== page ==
Amis and Amiloun survives in four manuscripts, Auchinleck (Advocates Library, Edinburgh), BM Egerton 2862 (British Library), Bodleian 21900 (Bodleian Library), and BM Harley 2386 (British Library). Auchinleck is the basis for the editions both of MacEdward Leach (Amis and Amiloun [London: Early English Text Society, 1937; reprint, 2001]) and of Edward E. Foster (Amis and Amiloun, Robert of Cisyle, and Sir Amadace [Kalamazoo, MI: Medieval Institute, 1997]). Studies of the Auchinleck manuscript include Laura Hibbard Loomis, “The Auchinleck Manuscript and a Possible London Bookshop of 1330–1340,” PMLA 57.3 (1942): 595–627; Timothy A. Shonk, “A Study of the Auchinleck Manuscript: Bookmen and Bookmaking in the Early Fourteenth Century,” Speculum 60 (1985): 71–91; and Ralph Hanna, “Reconsidering the Auchinleck Manuscript,” New Directions in Later Medieval Manuscript Studies: Essays from the 1998 Harvard Conference, ed. Derek Pearsall (York: York Medieval Press, 2000), pp. 91–102 and his “Reading Romance in London: The Auchinleck Manuscript and Laud misc. 622,” London Literature, 1300– 1380 (Cambridge: Cambridge University Press, 2005), pp. 104–47.Google Scholar
  11. 12.
    The basic plot of Amis and Amioun is cognate with the French romance Ami et Amile. For a plot summary of the French version of the narrative, see William Calin, “Women and Their Sexuality in Ami et Amile: An Occasion to Deconstruct?” Olifant 16.1–2 (1991): 77–89, at p. 77. For comparative studies of the French and English versions of the tale, see Susan Dannenbaum, “Insular Tradition in the Story of Amis and Amiloun,” Neophilologus 67 (1983): 611–22 and Susan Crane, Insular Romance: Politics, Faith, and Culture in Anglo-Norman and Middle English Literature (Berkeley: University of California Press, 1986), pp. 117–28.Google Scholar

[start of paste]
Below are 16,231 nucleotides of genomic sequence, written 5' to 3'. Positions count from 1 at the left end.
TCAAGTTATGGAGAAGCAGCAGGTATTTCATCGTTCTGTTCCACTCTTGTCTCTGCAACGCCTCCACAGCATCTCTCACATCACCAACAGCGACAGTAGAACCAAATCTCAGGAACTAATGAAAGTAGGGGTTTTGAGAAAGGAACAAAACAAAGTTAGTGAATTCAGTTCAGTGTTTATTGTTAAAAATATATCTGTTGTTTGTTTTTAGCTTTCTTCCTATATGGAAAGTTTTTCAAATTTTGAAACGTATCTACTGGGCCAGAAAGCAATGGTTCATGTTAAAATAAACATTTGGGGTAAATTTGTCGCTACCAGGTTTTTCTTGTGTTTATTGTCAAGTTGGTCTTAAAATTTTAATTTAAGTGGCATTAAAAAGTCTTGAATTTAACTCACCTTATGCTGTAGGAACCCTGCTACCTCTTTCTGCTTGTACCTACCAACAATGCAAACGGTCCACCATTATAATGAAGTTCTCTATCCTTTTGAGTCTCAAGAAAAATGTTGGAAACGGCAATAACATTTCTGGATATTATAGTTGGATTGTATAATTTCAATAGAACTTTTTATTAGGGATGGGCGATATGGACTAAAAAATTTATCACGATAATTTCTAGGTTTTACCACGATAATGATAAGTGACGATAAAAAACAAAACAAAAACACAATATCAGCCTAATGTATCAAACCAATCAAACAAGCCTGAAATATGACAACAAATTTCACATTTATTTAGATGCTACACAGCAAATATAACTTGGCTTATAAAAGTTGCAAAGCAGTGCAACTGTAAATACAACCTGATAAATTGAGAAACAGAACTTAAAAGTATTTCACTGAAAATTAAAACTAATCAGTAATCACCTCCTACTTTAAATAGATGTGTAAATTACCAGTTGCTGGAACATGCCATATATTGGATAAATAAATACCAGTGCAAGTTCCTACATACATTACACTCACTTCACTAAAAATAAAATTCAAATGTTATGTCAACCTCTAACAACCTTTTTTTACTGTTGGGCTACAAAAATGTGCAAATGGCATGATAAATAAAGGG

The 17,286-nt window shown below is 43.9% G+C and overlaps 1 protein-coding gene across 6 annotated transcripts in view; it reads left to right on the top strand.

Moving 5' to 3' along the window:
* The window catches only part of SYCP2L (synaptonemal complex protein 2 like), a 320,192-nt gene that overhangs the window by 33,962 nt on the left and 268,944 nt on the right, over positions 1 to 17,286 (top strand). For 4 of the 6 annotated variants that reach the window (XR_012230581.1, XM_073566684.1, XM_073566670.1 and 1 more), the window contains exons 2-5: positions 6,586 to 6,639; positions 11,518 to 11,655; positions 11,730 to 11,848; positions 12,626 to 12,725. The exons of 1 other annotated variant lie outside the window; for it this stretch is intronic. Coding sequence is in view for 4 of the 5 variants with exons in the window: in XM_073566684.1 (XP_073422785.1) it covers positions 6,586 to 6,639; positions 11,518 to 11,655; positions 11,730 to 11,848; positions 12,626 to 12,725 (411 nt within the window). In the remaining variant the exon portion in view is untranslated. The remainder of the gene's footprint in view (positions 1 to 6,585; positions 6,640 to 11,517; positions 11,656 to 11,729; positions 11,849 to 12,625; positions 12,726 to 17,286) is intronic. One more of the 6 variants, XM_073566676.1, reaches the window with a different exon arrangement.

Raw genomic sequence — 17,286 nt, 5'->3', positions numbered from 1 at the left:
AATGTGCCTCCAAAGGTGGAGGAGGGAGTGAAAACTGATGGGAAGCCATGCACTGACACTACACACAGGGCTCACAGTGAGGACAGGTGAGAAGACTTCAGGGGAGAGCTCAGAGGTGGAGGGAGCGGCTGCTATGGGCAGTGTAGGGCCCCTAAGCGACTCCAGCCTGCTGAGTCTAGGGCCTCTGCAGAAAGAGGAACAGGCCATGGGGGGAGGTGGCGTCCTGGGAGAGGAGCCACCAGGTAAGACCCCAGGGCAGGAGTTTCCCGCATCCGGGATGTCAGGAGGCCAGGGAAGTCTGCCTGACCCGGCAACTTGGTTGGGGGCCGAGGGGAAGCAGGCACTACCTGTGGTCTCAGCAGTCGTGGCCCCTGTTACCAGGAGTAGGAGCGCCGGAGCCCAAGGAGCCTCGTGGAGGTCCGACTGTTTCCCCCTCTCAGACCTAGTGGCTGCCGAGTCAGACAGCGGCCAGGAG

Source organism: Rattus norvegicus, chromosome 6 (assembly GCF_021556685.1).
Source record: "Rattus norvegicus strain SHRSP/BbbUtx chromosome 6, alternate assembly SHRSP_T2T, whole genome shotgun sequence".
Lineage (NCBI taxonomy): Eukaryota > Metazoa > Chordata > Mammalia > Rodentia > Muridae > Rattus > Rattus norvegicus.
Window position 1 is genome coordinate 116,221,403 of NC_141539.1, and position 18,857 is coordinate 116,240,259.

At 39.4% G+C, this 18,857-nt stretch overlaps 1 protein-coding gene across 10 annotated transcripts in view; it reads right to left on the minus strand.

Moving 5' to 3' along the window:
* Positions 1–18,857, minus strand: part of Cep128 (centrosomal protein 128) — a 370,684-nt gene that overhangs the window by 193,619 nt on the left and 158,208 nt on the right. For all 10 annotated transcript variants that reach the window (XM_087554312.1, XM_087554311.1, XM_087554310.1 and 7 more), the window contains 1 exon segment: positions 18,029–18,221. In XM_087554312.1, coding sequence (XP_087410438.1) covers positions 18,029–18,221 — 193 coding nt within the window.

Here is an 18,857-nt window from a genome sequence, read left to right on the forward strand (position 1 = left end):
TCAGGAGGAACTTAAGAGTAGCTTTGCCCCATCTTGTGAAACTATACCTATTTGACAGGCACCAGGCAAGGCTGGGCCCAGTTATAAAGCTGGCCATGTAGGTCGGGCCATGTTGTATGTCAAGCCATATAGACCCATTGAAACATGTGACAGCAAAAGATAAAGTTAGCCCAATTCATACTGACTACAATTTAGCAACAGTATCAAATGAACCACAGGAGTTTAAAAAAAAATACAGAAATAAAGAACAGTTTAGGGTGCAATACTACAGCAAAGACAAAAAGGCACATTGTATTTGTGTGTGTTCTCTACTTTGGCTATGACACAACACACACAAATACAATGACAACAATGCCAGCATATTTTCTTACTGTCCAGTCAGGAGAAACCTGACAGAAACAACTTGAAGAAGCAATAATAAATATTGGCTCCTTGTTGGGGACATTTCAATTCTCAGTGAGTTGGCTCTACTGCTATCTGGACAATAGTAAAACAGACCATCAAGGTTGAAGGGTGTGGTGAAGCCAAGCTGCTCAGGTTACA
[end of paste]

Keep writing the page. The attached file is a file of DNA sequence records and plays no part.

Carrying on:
12. 19.
    Ojars Kratins, “The Middle English Amis and Amiloun: Chivalric Romance or Secular Hagiography?” PMLA 81.5 (1966): 347–54, at p. 348.Google Scholar
  13. 20.
    In analyzing hermaphroditism and intersexuality, Cheryl Chase states, Many people familiar with the ideas that gender is a phenomenon not adequately described by male/female dimorphism and that the interpretation of physical sex differences is culturally constructed remain surprised to learn just how variable sexual anatomy is. Though the male/female binary is constructed as natural and presumed to be immutable, the phenomenon of intersexuality offers clear evidence to the contrary and furnishes an opportunity to deploy “nature” strategically to disrupt heteronormative systems of sex, gender, and sexuality. (“Hermaphrodites with Attitude,” Queer Studies: An Interdisciplinary Reader, ed. Robert J. Corber and Stephen Valocchi [Oxford: Blackwell, 2003], pp. 31–45, at p. 31) Within the arena of compulsory queerness, however, the resistant force of hermaphroditism is shackled in service of normativity, and Amis and Amiloun’s hermaphroditic figurings, in the end, shore up more than subvert ideological normativity. See also the discussion of contractual hermaphroditism in chapter 4, “ ‘He nedes moot unto the pley assente’: Queer Fidelities and Contractual Hermaphroditism in Chaucer’s Clerk’s Tale,” pp. 78–81.Google Scholar
  14. 21.
    Amiloun serves as the Duke’s “chef steward in halle,” in contrast to Amis’s enemy, the “chef steward of alle [the Duke’s] lond” (206). It is potentially confusing for the reader to disentangle these two chief stewards, but it appears that the author distinguishes between them in their respective domains of interior household and exterior lands.Google Scholar